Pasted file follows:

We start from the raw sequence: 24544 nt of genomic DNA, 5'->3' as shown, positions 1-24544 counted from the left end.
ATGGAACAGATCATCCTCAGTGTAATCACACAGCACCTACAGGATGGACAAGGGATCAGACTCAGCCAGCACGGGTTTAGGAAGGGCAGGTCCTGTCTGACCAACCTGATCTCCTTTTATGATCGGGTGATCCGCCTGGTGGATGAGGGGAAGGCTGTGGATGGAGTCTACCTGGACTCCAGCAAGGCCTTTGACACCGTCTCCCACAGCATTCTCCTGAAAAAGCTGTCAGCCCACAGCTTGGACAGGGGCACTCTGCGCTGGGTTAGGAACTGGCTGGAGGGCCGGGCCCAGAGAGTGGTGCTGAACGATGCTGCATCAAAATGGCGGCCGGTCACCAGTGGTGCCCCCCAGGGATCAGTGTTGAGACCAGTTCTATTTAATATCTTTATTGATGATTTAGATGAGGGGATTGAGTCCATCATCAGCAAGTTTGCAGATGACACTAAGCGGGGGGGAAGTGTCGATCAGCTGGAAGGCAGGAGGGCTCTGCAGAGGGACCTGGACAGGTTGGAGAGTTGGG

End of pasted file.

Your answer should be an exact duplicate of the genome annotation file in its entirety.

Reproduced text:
We start from the raw sequence: 24544 nt of genomic DNA, 5'->3' as shown, positions 1-24544 counted from the left end.
ATGGAACAGATCATCCTCAGTGTAATCACACAGCACCTACAGGATGGACAAGGGATCAGACTCAGCCAGCACGGGTTTAGGAAGGGCAGGTCCTGTCTGACCAACCTGATCTCCTTTTATGATCGGGTGATCCGCCTGGTGGATGAGGGGAAGGCTGTGGATGGAGTCTACCTGGACTCCAGCAAGGCCTTTGACACCGTCTCCCACAGCATTCTCCTGAAAAAGCTGTCAGCCCACAGCTTGGACAGGGGCACTCTGCGCTGGGTTAGGAACTGGCTGGAGGGCCGGGCCCAGAGAGTGGTGCTGAACGATGCTGCATCAAAATGGCGGCCGGTCACCAGTGGTGCCCCCCAGGGATCAGTGTTGAGACCAGTTCTATTTAATATCTTTATTGATGATTTAGATGAGGGGATTGAGTCCATCATCAGCAAGTTTGCAGATGACACTAAGCGGGGGGGAAGTGTCGATCAGCTGGAAGGCAGGAGGGCTCTGCAGAGGGACCTGGACAGGTTGGAGAGTTGGG